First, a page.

I could live in a wide open field. In a house on a cliff above the ocean. Or at the base of a mountain. A dirt road winding its way by the mailbox six acres from the front porch. I could live in a house with a porch. And a garden out back, where I would grow most of our vegetables. I would finally have that compost pile I have been talking about for years.
I could live in a town that gathers at the post office on Saturday mornings and leaves front doors unlocked, car keys sitting on the dashboard. "I left the lunch on the counter by the microwave. Could you grab it for me on your way to town?" Cars with dirt splashed up the sides would roll down the driveway, unannounced and ready for Saturday afternoon pie. I would bake pie from scratch. The mudroom would have a splash-basin and the family room a fireplace. By the ocean or by the mountain, summer days will pass by the water and end around the firepit. Winter days, he and I would out-sled children and swipe each others' marshmallows while we wait for mugs of hot chocolate to cool.
I have, at times, decided to move to wide open spaces, the woods, and ocean cliffs. I have, at times, decided to open the shutters of the oversized windows to let the sky and the wind roll through the house. I have, at times, decided on rural life.
I could live in an old warehouse loft-apartment. With high ceilings and brick walls. A roof deck and a view of the city and the patch of grass we call our backyard. The fire escape would hold potted plants and bread baked too long in the oven. Bookshelves to the ceilings rivaled only by the windows, panes measured by feet.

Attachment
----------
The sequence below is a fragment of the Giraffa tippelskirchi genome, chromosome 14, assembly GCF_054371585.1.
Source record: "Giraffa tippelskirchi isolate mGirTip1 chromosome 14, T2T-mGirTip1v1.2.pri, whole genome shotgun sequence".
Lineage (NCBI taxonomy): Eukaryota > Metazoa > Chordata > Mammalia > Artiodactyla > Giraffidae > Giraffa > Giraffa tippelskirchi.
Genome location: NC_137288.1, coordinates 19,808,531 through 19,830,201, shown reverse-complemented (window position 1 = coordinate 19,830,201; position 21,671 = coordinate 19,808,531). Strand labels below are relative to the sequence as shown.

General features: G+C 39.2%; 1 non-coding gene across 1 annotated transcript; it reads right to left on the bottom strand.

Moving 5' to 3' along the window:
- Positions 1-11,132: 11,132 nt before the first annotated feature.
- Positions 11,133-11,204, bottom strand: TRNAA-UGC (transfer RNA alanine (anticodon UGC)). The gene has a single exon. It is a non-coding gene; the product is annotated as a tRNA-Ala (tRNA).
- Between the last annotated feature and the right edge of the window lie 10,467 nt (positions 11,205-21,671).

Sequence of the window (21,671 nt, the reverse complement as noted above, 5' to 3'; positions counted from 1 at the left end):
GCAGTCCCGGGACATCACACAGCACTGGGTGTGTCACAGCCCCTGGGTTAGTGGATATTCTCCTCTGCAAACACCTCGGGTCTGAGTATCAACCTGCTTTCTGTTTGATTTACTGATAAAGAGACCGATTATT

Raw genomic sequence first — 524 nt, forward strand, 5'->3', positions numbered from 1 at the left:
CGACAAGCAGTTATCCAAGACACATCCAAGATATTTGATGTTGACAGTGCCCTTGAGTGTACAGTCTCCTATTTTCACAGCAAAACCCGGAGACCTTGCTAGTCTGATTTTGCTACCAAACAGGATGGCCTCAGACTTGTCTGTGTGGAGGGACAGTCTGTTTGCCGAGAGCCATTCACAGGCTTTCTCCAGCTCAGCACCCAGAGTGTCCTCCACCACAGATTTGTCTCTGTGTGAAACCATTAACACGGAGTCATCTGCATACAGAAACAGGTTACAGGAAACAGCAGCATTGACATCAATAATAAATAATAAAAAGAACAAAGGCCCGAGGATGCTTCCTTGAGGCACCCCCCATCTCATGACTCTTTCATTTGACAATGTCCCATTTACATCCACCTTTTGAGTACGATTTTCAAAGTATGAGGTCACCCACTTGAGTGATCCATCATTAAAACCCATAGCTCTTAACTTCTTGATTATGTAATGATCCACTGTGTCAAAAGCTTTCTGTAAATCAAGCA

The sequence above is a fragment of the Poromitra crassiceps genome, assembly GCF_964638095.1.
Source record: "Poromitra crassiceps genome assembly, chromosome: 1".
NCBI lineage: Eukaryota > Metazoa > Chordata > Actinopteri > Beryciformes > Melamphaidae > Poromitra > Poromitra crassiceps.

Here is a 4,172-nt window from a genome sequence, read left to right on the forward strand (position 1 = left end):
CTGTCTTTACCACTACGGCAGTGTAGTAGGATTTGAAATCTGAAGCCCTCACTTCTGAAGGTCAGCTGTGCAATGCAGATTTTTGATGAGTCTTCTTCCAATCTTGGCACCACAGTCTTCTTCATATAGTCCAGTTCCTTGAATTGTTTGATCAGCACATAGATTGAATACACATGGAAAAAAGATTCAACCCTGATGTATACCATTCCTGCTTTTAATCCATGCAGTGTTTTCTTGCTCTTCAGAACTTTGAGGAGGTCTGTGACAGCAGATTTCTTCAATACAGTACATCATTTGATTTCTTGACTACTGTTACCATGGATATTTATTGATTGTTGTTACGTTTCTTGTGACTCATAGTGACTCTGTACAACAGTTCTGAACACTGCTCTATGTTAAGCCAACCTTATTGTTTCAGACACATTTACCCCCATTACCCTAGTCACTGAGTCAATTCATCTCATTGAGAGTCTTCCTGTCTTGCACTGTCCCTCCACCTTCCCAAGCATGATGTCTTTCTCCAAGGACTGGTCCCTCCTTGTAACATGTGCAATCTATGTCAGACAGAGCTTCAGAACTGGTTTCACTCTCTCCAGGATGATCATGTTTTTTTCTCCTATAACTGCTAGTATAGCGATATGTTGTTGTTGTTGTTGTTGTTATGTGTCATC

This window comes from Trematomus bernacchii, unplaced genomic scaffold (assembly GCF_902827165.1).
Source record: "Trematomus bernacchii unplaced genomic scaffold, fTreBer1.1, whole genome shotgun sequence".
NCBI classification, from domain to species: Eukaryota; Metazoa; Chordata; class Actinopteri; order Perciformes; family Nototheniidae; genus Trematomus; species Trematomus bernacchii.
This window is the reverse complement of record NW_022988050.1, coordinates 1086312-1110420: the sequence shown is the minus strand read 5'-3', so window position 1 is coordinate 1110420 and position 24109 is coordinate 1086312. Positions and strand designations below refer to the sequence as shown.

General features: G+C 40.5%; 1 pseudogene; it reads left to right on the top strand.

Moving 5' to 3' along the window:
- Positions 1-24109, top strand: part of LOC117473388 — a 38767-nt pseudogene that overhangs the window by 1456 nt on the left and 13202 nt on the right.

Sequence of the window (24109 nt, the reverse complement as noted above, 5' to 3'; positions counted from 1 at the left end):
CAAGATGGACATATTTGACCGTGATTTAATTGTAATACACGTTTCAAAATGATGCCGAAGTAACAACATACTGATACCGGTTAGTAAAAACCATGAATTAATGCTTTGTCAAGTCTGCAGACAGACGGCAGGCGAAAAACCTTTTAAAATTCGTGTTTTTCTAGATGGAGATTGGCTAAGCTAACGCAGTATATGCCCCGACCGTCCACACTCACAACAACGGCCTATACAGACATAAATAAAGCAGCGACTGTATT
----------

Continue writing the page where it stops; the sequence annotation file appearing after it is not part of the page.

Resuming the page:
I could live in a city with corner grocer who puts flowers out front and a coffee shop with old wooden tables down the block. A subway ride to the gallery exhibit, lunch at a cuban restaurant. Intricate, interwoven, idiosyncrasies. Saturday night theater and Sunday afternoon walks through the park. The couple across the hall, the street performer at the subway stop, the hellos we give away and the ones we keep for ourselves, without consequence. And quiet mornings when it is just us. My cold feet tucked under warm calves.
I have, at times, decided to move to vibrant metropolises full of street art and artists, suits and ties amid poets and musicians. I have, at times, decided to build a life that is mine in a place that is mine in a city that belongs to everyone. I have, at times, decided on urban life.
Time can only tell which life I choose and how many times I get to choose.